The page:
Scammers and other criminals are always quick to take advantage of crises,
and this latest centered around the spread of the deadly COVID-19 coronavirus
around the world is no exception.
With the Western world conducting a considerable chunk of its day-to-day life online,
with the help of computers, mobile phones and email, they are open to a variety
of coronavirus-related cyber scams and schemes.
Aside from those who (legally) exploit the crisis by gouging the panicking public
on the price of face masks, disinfectants, and similar items that are currently in big demand,
there are fraudsters who ostensibly sell masks but never send the hugely
overpriced items to those who have paid for them.
According to Reuters, victims in the United Kingdom have lost more than
800,000 pounds ($1 million) to coronavirus-linked scams since last month.
And then there are the phishers and malware peddlers: since the very beginning
of COVID-19’s surge in Wuhan, they’ve been tricking users with fake email notifications
and fake alerts impersonating local authorities, the US Centers for Disease Control and
Prevention (CDC), and the World Health Organization (WHO) to deliver malware
or to steal email credentials.
As predicted, more localized variants of these malicious emails have been
spotted as the virus spread to other countries: malware peddlers are delivering
Trickbot to Italian-speaking victims, Sophos researchers warn.
(In Italy, thieves have also been impersonating Red Cross workers via phone,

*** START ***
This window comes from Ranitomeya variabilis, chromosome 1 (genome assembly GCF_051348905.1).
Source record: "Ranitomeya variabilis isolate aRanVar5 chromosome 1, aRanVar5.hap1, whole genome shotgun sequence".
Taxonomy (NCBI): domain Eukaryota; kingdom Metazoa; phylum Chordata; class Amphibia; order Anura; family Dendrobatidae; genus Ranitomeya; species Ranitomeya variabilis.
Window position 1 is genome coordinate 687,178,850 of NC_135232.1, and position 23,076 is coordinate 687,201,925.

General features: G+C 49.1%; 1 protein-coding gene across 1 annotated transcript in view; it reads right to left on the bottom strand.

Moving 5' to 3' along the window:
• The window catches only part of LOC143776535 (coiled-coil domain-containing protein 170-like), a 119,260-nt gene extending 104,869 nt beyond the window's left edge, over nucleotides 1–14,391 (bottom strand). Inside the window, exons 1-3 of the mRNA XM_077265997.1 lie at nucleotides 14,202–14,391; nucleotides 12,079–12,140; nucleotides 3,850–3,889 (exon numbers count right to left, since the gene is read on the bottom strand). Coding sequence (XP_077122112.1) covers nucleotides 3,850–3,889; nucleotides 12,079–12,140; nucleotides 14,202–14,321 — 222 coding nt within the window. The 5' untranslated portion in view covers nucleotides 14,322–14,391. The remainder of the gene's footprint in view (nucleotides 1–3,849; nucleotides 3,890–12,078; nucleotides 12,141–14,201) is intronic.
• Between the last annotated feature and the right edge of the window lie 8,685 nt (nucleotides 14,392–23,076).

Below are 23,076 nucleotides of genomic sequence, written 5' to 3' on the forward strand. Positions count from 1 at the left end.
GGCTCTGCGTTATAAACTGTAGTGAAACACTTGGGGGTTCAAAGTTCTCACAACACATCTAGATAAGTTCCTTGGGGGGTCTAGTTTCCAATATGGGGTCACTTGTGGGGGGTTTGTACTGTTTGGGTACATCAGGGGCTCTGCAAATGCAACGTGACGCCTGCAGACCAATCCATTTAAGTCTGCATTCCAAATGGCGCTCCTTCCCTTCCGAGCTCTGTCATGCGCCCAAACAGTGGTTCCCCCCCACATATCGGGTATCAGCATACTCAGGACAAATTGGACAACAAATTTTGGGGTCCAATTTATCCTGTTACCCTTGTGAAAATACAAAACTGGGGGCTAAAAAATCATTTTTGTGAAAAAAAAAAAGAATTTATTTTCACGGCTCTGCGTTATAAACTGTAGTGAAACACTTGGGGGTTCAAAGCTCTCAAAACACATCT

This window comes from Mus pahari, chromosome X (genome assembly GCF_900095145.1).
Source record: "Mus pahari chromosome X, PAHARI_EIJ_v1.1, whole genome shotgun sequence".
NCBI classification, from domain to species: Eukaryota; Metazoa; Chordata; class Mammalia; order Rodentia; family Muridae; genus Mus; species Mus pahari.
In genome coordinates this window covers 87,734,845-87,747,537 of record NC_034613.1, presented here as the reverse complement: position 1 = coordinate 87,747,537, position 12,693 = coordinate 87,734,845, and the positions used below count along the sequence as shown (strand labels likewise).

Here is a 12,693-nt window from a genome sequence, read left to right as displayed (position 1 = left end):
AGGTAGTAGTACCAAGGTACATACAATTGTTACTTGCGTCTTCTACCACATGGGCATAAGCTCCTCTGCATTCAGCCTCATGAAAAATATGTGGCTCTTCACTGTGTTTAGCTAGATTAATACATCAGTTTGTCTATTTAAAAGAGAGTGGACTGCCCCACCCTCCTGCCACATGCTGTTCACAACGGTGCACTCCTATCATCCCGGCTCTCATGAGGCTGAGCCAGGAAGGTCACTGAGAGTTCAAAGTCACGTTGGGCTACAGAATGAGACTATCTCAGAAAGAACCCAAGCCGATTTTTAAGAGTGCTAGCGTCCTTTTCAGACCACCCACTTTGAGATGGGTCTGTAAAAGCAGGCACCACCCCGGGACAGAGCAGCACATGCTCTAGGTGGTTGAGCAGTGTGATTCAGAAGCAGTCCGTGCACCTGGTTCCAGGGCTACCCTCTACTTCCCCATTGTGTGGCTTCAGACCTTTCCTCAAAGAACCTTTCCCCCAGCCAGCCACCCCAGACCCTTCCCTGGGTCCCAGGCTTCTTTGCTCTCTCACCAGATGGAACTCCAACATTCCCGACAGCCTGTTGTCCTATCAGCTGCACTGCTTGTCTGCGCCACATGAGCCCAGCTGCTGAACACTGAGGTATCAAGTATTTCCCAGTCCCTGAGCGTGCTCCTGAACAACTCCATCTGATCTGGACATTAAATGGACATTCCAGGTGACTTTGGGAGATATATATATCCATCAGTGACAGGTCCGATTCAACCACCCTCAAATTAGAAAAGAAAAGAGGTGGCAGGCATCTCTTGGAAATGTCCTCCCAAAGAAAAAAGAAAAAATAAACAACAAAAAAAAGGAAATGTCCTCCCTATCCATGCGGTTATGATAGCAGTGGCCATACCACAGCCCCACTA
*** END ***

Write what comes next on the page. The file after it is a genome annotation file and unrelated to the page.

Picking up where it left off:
targeting old people and trying to trick them into letting them inside their apartments,
ostensibly to do a free test for the coronavirus).
The WHO has already warned about criminals posing as WHO representatives,
delivering malware and asking for login information and donations.
The US Cybersecurity and Infrastructure Security Agency (CISA) is also
counselling individuals to remain vigilant for scams related to COVID-19.
“Cyber actors may send emails with malicious attachments or links to fraudulent
websites to trick victims into revealing sensitive information or donating to fraudulent
charities or causes. Exercise caution in handling any email with a COVID-19-related
subject line, attachment, or hyperlink, and be wary of social media pleas, texts,
or calls related to COVID-19,” the agency advised.
They also urge users to use trusted sources for up-to-date, fact-based information
about the virus and its spread, and to verify a charity’s authenticity before making donations.
CISA has also published a document detailing risk management actions for
executives to consider “to help them think through physical, supply chain,
and cybersecurity issues that may arise from the spread of Novel Coronavirus.”